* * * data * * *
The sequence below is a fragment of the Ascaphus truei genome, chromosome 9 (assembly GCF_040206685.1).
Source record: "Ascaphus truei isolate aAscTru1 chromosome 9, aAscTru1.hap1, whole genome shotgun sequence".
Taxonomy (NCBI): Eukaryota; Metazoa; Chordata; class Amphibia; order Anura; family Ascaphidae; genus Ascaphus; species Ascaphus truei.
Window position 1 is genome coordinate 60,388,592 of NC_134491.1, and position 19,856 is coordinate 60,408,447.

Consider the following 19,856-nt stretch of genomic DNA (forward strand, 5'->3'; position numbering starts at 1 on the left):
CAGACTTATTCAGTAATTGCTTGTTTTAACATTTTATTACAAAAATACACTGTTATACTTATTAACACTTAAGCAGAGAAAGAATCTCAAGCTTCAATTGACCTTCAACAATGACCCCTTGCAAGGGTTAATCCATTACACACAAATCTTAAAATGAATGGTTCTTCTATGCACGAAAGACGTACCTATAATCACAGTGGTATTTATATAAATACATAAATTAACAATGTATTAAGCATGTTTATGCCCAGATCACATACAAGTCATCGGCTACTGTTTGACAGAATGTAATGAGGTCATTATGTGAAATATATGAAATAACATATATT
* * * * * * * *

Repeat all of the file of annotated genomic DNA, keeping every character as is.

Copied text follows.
The sequence below is a fragment of the Ascaphus truei genome, chromosome 9 (assembly GCF_040206685.1).
Source record: "Ascaphus truei isolate aAscTru1 chromosome 9, aAscTru1.hap1, whole genome shotgun sequence".
Taxonomy (NCBI): Eukaryota; Metazoa; Chordata; class Amphibia; order Anura; family Ascaphidae; genus Ascaphus; species Ascaphus truei.
Window position 1 is genome coordinate 60,388,592 of NC_134491.1, and position 19,856 is coordinate 60,408,447.

Consider the following 19,856-nt stretch of genomic DNA (forward strand, 5'->3'; position numbering starts at 1 on the left):
CAGACTTATTCAGTAATTGCTTGTTTTAACATTTTATTACAAAAATACACTGTTATACTTATTAACACTTAAGCAGAGAAAGAATCTCAAGCTTCAATTGACCTTCAACAATGACCCCTTGCAAGGGTTAATCCATTACACACAAATCTTAAAATGAATGGTTCTTCTATGCACGAAAGACGTACCTATAATCACAGTGGTATTTATATAAATACATAAATTAACAATGTATTAAGCATGTTTATGCCCAGATCACATACAAGTCATCGGCTACTGTTTGACAGAATGTAATGAGGTCATTATGTGAAATATATGAAATAACATATATT